The music perception abilities of prelingually deaf children with cochlear implants.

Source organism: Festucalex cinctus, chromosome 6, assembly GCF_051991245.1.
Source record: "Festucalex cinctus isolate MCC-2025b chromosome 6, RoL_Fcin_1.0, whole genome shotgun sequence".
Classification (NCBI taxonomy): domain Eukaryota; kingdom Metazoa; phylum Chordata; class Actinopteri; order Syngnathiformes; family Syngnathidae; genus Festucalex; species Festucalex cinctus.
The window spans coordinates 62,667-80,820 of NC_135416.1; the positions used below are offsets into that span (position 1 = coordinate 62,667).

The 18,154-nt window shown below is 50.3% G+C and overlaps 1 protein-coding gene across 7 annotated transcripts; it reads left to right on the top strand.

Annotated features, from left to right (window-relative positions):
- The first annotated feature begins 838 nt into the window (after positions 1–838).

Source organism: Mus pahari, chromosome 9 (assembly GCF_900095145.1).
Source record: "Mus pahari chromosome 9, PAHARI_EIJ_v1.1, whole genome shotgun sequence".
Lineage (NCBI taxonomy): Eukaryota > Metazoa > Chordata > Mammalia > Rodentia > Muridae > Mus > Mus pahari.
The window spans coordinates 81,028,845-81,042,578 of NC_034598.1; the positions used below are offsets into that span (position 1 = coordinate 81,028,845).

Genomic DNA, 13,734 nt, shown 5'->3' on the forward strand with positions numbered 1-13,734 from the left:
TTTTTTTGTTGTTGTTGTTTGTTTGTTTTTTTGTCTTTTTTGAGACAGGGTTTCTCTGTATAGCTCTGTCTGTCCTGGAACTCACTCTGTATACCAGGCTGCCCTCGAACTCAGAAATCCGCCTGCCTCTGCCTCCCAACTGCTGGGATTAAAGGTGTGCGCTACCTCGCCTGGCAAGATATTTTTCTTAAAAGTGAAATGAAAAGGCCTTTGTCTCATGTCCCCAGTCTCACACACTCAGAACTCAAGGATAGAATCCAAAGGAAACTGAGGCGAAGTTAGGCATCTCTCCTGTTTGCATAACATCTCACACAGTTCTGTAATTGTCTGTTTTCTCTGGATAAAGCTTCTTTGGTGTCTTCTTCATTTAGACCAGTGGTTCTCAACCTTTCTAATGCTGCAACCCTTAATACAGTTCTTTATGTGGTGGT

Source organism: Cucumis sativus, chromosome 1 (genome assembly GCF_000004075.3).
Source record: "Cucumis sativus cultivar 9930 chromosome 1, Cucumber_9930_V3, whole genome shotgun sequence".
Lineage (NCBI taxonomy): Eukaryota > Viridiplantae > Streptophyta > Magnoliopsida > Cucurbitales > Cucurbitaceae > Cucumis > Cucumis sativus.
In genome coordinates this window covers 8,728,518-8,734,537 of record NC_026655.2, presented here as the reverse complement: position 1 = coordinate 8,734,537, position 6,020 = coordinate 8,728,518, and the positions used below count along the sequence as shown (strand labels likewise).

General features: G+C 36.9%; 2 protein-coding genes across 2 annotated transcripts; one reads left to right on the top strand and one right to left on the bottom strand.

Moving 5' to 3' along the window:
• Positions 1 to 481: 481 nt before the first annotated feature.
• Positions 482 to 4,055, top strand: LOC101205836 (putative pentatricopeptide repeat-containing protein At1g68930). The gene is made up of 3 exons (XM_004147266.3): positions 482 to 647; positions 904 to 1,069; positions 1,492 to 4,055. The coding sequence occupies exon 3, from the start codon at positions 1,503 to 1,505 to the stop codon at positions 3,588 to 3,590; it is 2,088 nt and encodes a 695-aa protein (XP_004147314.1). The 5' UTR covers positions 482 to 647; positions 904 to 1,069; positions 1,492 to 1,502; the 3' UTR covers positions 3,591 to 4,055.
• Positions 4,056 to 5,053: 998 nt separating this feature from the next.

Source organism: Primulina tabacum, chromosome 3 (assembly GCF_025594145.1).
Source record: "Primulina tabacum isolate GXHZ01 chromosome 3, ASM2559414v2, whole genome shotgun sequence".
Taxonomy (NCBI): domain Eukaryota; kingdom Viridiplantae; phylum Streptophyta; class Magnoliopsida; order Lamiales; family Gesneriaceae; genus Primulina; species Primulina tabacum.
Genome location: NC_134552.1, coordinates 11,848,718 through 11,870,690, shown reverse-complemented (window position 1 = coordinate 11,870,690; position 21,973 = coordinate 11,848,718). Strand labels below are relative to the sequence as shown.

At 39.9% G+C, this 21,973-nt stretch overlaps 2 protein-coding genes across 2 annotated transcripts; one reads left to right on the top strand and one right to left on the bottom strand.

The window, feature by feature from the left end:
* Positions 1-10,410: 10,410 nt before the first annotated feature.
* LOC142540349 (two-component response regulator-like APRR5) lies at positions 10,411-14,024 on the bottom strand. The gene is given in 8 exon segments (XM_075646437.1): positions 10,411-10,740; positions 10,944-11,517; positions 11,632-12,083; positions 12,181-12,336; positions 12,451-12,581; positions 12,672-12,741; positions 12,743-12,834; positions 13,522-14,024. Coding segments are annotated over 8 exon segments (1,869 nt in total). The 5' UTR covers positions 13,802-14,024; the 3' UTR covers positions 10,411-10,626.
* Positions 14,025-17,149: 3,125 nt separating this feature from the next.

OBJECTIVE: To investigate the music perception abilities of prelingually deaf children with cochlear implants, in comparison to a group of normal-hearing children, and to consider the factors that contribute to music perception. METHODS: The music perception abilities of 39 prelingually deaf children with unilateral cochlear implants were compared to the abilities of 39 normal hearing children. To assess the music listening abilities, the MuSIC perception test was adopted. The influence of the child's age, age at implantation, device experience and type of sound-processing strategy on the music perception were evaluated. The effects of auditory performance, nonverbal intellectual abilities, as well as the child's additional musical education on music perception were also considered. RESULTS: Children with cochlear implants and normal hearing children performed significantly differently with respect to rhythm discrimination (55% vs. 82%, p<0.001), instrument identification (57% vs. 88%, p<0.001) and emotion rating (p=0.022). However we found no significant difference in terms of melody discrimination and dissonance rating between the two groups. There was a positive correlation between auditory performance and melody discrimination (r=0.27; p=0.031), between auditory performance and instrument identification (r=0.20; p=0.059) and between the child's grade (mark) in school music classes and melody discrimination (r=0.34; p=0.030). In children with cochlear implant only, the music perception ability assessed by the emotion rating test was negatively correlated to the child's age (r(S)=-0.38; p=0.001), age at implantation (r(S)=-0.34; p=0.032), and device experience (r(S)=-0.38; p=0.019). The child's grade in school music classes showed a positive correlation to music perception abilities assessed by rhythm discrimination test (r(S)=0.46; p<0.001), melody discrimination test (r(S)=0.28; p=0.018), and instrument identification test (r(S)=0.23; p=0.05). CONCLUSIONS: As expected, there was a marked difference in the music perception abilities of prelingually deaf children with cochlear implants in comparison to the group of normal hearing children, but not for all the tests of music perception. Additional multi-centre studies, including a larger number of participants and a broader spectrum of music subtests, considering as many as possible of the factors that may contribute to music perception, seem reasonable. Copyright © 2012. Published by Elsevier Ireland Ltd.